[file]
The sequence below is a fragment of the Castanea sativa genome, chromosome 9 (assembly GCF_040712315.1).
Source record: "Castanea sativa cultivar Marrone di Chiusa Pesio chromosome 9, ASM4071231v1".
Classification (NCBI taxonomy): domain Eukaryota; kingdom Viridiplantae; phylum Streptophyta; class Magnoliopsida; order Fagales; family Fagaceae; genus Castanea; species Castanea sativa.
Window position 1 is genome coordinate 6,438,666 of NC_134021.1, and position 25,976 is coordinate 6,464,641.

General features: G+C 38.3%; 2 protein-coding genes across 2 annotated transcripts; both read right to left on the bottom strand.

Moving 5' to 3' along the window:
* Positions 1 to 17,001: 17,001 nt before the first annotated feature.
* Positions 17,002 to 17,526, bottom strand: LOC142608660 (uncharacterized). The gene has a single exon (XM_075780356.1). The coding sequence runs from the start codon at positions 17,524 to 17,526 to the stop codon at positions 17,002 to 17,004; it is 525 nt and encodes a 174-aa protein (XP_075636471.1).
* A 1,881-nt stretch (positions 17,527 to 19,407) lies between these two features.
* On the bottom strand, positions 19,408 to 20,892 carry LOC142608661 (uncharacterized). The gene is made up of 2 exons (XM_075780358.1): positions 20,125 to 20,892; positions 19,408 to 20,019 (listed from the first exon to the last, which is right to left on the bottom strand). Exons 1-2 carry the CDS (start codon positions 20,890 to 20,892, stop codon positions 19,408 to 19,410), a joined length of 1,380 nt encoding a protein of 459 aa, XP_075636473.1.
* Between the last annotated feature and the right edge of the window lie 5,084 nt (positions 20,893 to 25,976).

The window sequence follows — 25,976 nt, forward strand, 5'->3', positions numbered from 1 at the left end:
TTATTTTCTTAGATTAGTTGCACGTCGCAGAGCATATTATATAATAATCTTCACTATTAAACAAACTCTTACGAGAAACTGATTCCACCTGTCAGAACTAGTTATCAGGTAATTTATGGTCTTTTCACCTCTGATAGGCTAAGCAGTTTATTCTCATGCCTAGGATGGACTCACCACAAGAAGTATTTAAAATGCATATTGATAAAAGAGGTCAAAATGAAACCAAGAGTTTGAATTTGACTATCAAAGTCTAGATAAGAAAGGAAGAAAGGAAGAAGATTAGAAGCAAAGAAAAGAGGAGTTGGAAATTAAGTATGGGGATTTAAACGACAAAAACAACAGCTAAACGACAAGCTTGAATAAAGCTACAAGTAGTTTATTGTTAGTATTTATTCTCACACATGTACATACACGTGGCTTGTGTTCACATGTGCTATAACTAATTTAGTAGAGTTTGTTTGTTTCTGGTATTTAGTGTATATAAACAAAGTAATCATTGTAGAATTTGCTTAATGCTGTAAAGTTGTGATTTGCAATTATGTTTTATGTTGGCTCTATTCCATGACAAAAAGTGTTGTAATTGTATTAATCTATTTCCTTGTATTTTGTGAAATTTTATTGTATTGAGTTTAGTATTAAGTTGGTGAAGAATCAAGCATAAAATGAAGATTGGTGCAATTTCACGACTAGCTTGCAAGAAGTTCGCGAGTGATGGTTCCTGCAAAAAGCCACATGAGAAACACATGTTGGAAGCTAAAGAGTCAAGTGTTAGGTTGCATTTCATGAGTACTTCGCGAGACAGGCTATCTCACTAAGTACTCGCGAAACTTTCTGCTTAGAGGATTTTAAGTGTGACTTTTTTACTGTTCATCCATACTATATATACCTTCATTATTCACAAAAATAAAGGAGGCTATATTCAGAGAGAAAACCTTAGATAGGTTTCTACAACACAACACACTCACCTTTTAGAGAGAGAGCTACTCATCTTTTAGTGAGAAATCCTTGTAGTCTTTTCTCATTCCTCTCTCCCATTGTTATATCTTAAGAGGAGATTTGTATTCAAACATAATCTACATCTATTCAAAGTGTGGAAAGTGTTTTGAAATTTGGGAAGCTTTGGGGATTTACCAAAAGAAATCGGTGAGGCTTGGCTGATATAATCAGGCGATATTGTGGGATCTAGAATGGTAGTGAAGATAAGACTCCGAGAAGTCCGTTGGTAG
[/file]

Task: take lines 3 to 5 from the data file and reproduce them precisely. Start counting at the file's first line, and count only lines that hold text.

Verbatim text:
Classification (NCBI taxonomy): domain Eukaryota; kingdom Viridiplantae; phylum Streptophyta; class Magnoliopsida; order Fagales; family Fagaceae; genus Castanea; species Castanea sativa.
Window position 1 is genome coordinate 6,438,666 of NC_134021.1, and position 25,976 is coordinate 6,464,641.

General features: G+C 38.3%; 2 protein-coding genes across 2 annotated transcripts; both read right to left on the bottom strand.